African Women On The Frontline Of Liberation Struggle


  1. Thank you very much koto Sainey Faye for this enlighten article about our African women. They are our mothers, sisters, aunts and wives whose potentials are underrated. Africa must utilize and groom our capable women to lead us from the disaster we are in to prosperity. God bless Africa.

    • Thanks for your nice comments.I’m glad you find something of value in the article.I agree with you that their potentials are underated, and that Africa must utilize their potentials.I may add that since our struggle started, their role and participation has always been constructive.If you take Gambia’s political Independence struggle for example, you would find that they contributed immensely – morally, economically, and politicall.They helped all the parties to become strong in areas of mobilization fhroughout the entire country, for the attainment of political independence,From Banjul to Koina., and from Barra to Wulli and Sandu.

      Janjanbureh (your namesake), has been an important wharf town and hub for all the parties, because of its location on the river Gambia.It was a center of colonial administration, and island, the most electrified town in the country prior to self-government of the 1960’s. It was where Armitage school was located, making it the only secondary or high school in the entire protectorate (later called provinces). The country’s first educated elites and sons of chiefs and traditional rulers were educated there, it was later opened up to all students who could pass the entrance exams, just like the other two in the capital Banjul – St. Augustines and Gambia High School.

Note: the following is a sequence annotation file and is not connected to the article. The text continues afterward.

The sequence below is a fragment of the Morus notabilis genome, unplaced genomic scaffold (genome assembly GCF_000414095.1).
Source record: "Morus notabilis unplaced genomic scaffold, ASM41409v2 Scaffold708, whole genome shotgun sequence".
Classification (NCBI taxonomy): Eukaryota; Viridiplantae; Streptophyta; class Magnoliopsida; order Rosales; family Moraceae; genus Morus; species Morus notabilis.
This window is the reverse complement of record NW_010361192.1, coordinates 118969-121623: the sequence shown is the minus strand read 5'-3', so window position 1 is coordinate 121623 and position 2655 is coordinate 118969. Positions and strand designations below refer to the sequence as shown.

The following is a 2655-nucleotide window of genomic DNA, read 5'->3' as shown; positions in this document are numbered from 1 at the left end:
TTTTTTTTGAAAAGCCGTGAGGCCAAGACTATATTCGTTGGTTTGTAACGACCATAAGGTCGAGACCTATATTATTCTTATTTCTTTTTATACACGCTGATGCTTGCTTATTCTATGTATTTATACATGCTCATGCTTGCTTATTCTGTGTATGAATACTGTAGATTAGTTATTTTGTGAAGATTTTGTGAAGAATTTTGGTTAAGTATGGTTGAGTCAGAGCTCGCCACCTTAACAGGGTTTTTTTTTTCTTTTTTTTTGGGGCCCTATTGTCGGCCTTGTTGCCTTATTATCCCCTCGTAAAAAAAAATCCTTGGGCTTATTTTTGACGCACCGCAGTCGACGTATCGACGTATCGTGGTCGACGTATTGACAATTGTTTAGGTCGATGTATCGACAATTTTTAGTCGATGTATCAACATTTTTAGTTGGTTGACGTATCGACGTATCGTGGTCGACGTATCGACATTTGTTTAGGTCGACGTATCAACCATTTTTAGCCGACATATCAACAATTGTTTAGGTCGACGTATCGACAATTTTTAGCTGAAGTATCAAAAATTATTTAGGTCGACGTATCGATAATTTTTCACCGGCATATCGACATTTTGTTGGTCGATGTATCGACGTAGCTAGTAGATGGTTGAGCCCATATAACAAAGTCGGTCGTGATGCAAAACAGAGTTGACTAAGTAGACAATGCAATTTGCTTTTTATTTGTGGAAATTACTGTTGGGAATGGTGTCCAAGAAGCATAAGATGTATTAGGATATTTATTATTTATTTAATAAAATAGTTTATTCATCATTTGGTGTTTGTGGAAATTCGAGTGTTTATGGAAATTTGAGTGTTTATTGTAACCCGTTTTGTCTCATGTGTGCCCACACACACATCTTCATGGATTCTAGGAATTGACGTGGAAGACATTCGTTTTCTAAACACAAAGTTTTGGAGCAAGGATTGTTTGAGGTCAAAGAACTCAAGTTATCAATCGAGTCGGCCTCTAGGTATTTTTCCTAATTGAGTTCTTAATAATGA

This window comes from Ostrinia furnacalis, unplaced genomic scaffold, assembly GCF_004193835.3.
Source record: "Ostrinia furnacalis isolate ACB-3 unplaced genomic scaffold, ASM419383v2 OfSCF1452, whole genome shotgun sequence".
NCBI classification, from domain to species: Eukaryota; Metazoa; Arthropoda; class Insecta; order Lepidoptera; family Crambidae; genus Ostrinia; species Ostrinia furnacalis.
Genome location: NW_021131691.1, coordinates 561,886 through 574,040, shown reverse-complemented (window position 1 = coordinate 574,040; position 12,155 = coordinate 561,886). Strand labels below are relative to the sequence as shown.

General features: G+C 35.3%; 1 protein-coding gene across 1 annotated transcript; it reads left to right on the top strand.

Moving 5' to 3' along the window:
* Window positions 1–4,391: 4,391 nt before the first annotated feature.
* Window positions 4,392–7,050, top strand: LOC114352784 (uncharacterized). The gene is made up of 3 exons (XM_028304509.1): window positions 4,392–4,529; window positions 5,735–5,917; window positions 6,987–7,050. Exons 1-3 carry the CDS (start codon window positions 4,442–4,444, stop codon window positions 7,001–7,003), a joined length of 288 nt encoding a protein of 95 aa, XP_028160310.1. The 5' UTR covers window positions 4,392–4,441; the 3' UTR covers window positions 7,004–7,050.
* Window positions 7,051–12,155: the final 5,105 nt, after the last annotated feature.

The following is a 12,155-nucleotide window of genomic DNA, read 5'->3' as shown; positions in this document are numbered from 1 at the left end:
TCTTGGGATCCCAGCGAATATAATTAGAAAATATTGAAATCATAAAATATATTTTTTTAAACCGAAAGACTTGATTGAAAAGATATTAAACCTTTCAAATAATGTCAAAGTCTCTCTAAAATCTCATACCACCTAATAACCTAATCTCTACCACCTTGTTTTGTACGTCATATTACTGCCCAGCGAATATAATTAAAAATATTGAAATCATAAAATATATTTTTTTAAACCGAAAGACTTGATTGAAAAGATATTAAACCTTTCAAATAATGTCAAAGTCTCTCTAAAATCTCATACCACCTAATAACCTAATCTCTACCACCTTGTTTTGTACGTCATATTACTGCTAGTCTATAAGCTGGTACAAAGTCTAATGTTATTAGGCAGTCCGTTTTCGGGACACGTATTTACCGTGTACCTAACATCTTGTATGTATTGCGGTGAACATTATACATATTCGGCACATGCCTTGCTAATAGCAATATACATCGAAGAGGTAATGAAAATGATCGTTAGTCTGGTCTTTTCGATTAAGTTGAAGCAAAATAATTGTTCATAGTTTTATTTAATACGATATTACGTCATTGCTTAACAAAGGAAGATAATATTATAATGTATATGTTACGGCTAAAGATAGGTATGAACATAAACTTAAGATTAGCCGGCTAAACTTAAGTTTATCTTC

However prior to 1961, no women were allowed to go to Armitage, it was strictly for boys only. In 1961, the first batch of girls were admitted, along with boys and they were also the batch; that changed the school – making it a co-ed school.Many of the girls then are now mothers and grand mothers e.g. Fatuomatta Jallow (also called Fatoumatta Tambajang), also a political activist in the struggle today.She also became the first head girl, just like a seyfo in the boarding school.Others, to name a few were Mrs. Elizabeth Cole, Mrs. Fatou Sonko, Mrs. Huja Jeng, etc. etc.This same batch were with the late Mr. Musa Sey of Basse, and had as seyfo Mr. Lamin Juwara, and Kemeseng Jammeh (alkalo), late Landing Jallow Sonko (alkalo) and late Foday Manka (alkalo). This is only a short list of students you may or may not know, but the point here is show how women transitioned before and after the first republic.

      Janjanbureh was a rallying point for the parties, because Fulladu and Sami were areas with lots of votes; and to capture the votes and momentum many women mobilizers rendered their assistance.Because it is an island, most people had to walk and cross with canoe,’Bara’ or ferry, during the day. Women came in numbers, on foot for political rallies – ‘kangkurang’ ceremonies etc. and return late at night on foot to their respective villages and towns.In short their role and contributions must not be forgotten, they indeed helped and played a major in our liberation –knowingly or unknowingly.